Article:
Sergio Perez has achieved better peak results than any of Max Verstappen’s Formula 1 teammates since Daniel Ricciardo, but there’s convincing evidence to suggest his performances for Red Bull are dropping off alarmingly.
Perez outqualified Verstappen three times in the first eight races of this season, claiming pole in Saudi Arabia and winning the Monaco Grand Prix – just after his Red Bull F1 contract was renewed until the end of 2024.
His average pace deficit to Verstappen in dry qualifying during that run of races was just 0.051 seconds, and Perez’s peak deficit (outside the wet qualifying of Imola where Verstappen was 1.8s clear) was 0.347s (at the Spanish GP).
Immediately after June’s Azerbaijan GP – the last time Perez outqualified Verstappen – there were another two wet qualifying sessions where Perez was again significantly off Verstappen’s pace. Perez crashed in Q2 in Canada (having been 1.7s behind in Q1) then was 0.561s down in Q3 at Silverstone.
Since then came a run of six consecutive dry qualifying sessions in which Perez’s average deficit to Verstappen has grown to 0.637s. The closest he’s come is the 0.159s he trailed Verstappen in Q3 in France. Over the past four races, the gap has stood at 0.813s (in Q2 in Hungary), 0.797s (in Q3 at Spa), 0.735s at Zandvoort and 0.9s at Monza.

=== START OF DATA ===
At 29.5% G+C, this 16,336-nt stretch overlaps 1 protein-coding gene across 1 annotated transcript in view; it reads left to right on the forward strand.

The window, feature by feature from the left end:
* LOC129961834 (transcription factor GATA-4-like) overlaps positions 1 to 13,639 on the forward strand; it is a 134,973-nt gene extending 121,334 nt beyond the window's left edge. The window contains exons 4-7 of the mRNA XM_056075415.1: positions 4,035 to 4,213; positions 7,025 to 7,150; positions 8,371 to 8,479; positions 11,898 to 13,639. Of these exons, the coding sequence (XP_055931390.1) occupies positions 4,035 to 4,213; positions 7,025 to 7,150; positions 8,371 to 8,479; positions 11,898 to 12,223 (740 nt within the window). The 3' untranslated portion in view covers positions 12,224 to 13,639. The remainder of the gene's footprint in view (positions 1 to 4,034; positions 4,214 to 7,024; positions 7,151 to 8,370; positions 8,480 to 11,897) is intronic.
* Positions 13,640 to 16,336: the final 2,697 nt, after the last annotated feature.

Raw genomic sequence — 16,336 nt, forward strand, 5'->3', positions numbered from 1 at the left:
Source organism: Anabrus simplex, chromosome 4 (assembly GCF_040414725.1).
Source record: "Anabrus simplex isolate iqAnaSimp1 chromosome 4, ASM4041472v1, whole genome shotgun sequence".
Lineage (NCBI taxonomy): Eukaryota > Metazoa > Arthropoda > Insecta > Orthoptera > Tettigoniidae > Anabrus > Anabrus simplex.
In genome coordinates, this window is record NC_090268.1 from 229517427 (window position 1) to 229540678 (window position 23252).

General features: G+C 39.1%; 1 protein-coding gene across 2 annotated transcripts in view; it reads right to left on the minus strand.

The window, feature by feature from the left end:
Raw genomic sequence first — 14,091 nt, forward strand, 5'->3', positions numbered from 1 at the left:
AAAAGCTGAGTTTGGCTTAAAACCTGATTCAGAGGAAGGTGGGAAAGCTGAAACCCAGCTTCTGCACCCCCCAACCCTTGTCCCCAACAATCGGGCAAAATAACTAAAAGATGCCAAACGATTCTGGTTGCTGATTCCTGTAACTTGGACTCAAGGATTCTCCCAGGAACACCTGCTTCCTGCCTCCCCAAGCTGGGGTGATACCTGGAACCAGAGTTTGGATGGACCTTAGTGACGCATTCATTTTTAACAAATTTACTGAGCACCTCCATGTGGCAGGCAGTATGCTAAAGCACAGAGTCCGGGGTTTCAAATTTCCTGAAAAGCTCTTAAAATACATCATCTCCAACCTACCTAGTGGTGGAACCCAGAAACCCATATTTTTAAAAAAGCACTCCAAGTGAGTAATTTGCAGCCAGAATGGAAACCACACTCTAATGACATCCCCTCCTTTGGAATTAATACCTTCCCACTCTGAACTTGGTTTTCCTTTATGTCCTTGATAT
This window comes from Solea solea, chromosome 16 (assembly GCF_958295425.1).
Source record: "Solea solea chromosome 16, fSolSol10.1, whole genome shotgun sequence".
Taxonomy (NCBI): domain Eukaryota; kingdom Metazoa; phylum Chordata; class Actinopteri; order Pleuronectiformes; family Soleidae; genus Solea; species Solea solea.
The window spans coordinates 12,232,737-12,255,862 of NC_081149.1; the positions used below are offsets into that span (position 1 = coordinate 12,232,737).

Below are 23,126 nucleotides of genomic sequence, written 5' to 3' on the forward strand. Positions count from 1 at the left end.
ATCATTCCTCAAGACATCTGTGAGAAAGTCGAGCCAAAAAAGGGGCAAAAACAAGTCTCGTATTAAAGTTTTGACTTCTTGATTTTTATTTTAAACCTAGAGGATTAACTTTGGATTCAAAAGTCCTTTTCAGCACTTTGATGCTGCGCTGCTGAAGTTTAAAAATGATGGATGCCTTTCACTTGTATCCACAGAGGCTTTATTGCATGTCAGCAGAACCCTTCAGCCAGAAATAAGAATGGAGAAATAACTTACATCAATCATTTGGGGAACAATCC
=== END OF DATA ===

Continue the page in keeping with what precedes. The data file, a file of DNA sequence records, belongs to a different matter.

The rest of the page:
MARK HUGHES ON PEREZ’S DIP
Sergio Perez’s pace deficit to team-mate Max Verstappen is surely beginning to take on concerning levels.
At the past six races, the 0.637s average deficit to Verstappen equates to 0.757% in percentage terms and the trend is going in the wrong direction, with his Zandvoort and Monza deficits at over 1%. This is double Daniel Ricciardo’s deficit to Lando Norris at McLaren over the same period!
A small part of this can be explained by a difference in floor specifications between the two Red Bulls at those races, but that has been put at ‘no more than 0.1s’ by Christian Horner. At Zandvoort, Perez was adrift by over 0.7s and at Monza by 0.9s.
In May, when Perez signed his contract extension until the end of 2024, he was enjoying a very strong season and was just about to win the Monaco Grand Prix.
But his form has taken a dive since a weight-saving program allowed Red Bull to develop the RB18 more to Verstappen’s tastes, with a responsive front end.